Sympathy  

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Innocence (1893) by William-Adolphe Bouguereau: Both young children and lambs are symbols of innocence
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Innocence (1893) by William-Adolphe Bouguereau: Both young children and lambs are symbols of innocence

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Train wreck at Montparnasse (October 22, 1895) by Studio Lévy and Sons.
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Train wreck at Montparnasse (October 22, 1895) by Studio Lévy and Sons.

Sympathy is an emotional affinity in which whatever affects one correspondingly affects the other, and its synonym is pity. Sympathy comes from the Latin sympatha, from Greek: συμπάθεια transliterated as sympatheia, from συν + πάσχω = συμπάσχω literally: to suffer together also: affected by like feelings or emotion. Thus the essence of sympathy is that a person's feelings reflect or are like those of another or that a person suffers as a response to, or because of, another person's suffering.

Sympathy exists when the feelings or emotions of one person give rise to similar feelings in another person, creating a state of shared feeling. In common usage, sympathy is usually the sharing of unhappiness or suffering, but it can also refer to sharing other (positive) emotions as well. In a broader sense, it can refer to the sharing of political or ideological sentiments, such as in the phrase "a communist sympathiser".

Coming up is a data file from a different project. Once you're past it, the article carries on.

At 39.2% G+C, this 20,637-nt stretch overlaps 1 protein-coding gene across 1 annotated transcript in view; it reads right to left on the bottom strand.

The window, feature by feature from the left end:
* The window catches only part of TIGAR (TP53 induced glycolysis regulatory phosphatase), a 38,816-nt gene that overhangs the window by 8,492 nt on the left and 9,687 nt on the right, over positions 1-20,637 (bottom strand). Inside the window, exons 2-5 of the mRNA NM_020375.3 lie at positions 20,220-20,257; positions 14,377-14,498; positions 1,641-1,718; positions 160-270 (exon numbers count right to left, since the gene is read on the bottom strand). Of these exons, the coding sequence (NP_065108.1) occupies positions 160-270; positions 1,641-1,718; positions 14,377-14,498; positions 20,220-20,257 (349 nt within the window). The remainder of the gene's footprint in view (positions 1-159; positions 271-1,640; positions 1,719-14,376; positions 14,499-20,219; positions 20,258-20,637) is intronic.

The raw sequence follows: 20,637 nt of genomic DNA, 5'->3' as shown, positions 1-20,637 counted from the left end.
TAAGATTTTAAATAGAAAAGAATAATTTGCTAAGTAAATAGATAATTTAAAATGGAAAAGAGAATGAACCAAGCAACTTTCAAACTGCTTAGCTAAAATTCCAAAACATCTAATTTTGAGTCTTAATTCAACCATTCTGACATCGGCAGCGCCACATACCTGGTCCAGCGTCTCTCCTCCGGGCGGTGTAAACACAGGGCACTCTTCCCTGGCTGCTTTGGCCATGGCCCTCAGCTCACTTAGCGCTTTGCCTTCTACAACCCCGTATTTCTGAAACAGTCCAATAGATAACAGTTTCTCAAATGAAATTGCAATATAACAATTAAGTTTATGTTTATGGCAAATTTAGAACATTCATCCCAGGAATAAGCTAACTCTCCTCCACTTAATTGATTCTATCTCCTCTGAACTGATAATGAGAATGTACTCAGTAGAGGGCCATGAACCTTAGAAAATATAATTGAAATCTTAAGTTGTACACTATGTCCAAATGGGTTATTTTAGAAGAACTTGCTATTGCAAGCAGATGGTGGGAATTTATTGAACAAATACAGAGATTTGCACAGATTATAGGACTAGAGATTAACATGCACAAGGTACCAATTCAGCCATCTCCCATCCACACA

The psychological state of sympathy is closely linked with that of empathy, but is not identical to it.

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Unless indicated otherwise, the text in this article is either based on Wikipedia article "Sympathy" or another language Wikipedia page thereof used under the terms of the GNU Free Documentation License; or on original research by Jahsonic and friends. See Art and Popular Culture's copyright notice.

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